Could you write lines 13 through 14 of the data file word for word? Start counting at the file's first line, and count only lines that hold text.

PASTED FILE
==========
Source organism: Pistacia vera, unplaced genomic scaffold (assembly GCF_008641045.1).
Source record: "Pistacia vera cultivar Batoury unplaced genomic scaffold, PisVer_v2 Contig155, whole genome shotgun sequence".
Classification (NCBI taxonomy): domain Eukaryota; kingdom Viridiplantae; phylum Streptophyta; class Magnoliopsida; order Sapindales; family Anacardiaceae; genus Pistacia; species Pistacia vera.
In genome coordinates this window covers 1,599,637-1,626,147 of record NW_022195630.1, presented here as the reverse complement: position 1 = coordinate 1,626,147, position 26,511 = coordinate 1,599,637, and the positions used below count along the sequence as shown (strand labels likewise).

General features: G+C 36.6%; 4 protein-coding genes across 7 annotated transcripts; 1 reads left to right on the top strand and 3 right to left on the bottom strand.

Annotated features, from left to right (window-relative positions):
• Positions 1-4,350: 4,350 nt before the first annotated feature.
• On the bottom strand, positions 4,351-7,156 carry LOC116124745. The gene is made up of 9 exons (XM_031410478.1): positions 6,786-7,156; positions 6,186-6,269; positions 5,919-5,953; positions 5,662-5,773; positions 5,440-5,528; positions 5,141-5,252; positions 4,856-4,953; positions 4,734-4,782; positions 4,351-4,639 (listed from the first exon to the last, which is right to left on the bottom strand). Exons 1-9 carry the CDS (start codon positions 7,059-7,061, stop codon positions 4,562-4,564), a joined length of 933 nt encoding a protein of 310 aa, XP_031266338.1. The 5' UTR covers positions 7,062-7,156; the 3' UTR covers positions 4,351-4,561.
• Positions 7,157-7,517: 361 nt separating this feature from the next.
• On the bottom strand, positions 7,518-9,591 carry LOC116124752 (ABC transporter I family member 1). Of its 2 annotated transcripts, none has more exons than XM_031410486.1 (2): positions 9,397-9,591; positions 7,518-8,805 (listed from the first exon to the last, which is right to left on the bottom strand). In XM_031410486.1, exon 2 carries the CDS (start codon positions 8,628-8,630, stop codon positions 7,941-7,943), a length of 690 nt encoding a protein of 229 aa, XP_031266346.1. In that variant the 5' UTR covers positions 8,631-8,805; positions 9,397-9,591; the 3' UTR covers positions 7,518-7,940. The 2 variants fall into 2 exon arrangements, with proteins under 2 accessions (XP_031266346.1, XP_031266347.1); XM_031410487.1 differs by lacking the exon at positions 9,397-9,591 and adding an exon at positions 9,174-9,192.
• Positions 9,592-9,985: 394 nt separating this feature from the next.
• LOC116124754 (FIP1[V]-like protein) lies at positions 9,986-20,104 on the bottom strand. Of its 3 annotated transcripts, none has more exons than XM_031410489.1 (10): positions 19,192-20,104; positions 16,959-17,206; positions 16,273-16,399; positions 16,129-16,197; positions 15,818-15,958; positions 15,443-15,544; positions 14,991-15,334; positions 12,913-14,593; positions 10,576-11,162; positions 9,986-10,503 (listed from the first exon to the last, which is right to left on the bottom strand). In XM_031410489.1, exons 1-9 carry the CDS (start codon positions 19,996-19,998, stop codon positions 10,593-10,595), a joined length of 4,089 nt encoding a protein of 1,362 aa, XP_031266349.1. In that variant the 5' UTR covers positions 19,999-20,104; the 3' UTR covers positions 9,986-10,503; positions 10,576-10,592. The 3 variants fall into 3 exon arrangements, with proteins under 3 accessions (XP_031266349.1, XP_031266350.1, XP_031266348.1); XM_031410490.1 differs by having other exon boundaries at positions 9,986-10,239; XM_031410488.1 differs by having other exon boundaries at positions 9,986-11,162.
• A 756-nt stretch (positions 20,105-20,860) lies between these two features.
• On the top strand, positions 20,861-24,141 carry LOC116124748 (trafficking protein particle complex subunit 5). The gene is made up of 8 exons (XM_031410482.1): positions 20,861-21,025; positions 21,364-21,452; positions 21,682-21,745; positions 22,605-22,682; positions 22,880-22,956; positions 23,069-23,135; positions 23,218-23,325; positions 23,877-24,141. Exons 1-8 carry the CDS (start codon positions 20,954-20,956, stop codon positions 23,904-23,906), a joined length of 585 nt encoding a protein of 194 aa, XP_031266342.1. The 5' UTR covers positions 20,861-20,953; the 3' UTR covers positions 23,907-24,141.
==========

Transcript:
• A 756-nt stretch (positions 20,105-20,860) lies between these two features.
• On the top strand, positions 20,861-24,141 carry LOC116124748 (trafficking protein particle complex subunit 5). The gene is made up of 8 exons (XM_031410482.1): positions 20,861-21,025; positions 21,364-21,452; positions 21,682-21,745; positions 22,605-22,682; positions 22,880-22,956; positions 23,069-23,135; positions 23,218-23,325; positions 23,877-24,141. Exons 1-8 carry the CDS (start codon positions 20,954-20,956, stop codon positions 23,904-23,906), a joined length of 585 nt encoding a protein of 194 aa, XP_031266342.1. The 5' UTR covers positions 20,861-20,953; the 3' UTR covers positions 23,907-24,141.